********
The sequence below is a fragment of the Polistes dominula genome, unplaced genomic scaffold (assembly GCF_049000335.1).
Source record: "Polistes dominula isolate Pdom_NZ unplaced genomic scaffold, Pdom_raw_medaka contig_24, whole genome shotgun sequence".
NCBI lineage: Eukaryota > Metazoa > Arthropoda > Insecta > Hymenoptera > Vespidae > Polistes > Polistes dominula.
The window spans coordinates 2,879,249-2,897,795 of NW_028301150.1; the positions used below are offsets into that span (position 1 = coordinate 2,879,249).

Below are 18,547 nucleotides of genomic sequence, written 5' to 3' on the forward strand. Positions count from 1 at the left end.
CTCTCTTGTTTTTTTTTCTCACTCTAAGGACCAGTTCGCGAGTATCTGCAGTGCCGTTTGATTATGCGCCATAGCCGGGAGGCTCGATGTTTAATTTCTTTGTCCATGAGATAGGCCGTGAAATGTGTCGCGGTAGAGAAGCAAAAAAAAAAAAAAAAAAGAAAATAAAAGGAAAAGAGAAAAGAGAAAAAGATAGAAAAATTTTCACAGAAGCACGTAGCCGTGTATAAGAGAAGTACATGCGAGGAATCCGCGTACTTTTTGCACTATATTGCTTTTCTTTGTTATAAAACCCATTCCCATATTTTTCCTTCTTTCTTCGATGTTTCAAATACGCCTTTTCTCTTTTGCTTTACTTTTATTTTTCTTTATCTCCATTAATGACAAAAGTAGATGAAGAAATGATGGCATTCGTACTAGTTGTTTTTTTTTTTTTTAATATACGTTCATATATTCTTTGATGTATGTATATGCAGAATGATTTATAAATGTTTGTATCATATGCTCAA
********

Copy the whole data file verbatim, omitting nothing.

The sequence below is a fragment of the Polistes dominula genome, unplaced genomic scaffold (assembly GCF_049000335.1).
Source record: "Polistes dominula isolate Pdom_NZ unplaced genomic scaffold, Pdom_raw_medaka contig_24, whole genome shotgun sequence".
NCBI lineage: Eukaryota > Metazoa > Arthropoda > Insecta > Hymenoptera > Vespidae > Polistes > Polistes dominula.
The window spans coordinates 2,879,249-2,897,795 of NW_028301150.1; the positions used below are offsets into that span (position 1 = coordinate 2,879,249).

Below are 18,547 nucleotides of genomic sequence, written 5' to 3' on the forward strand. Positions count from 1 at the left end.
CTCTCTTGTTTTTTTTTCTCACTCTAAGGACCAGTTCGCGAGTATCTGCAGTGCCGTTTGATTATGCGCCATAGCCGGGAGGCTCGATGTTTAATTTCTTTGTCCATGAGATAGGCCGTGAAATGTGTCGCGGTAGAGAAGCAAAAAAAAAAAAAAAAAAGAAAATAAAAGGAAAAGAGAAAAGAGAAAAAGATAGAAAAATTTTCACAGAAGCACGTAGCCGTGTATAAGAGAAGTACATGCGAGGAATCCGCGTACTTTTTGCACTATATTGCTTTTCTTTGTTATAAAACCCATTCCCATATTTTTCCTTCTTTCTTCGATGTTTCAAATACGCCTTTTCTCTTTTGCTTTACTTTTATTTTTCTTTATCTCCATTAATGACAAAAGTAGATGAAGAAATGATGGCATTCGTACTAGTTGTTTTTTTTTTTTTTAATATACGTTCATATATTCTTTGATGTATGTATATGCAGAATGATTTATAAATGTTTGTATCATATGCTCAA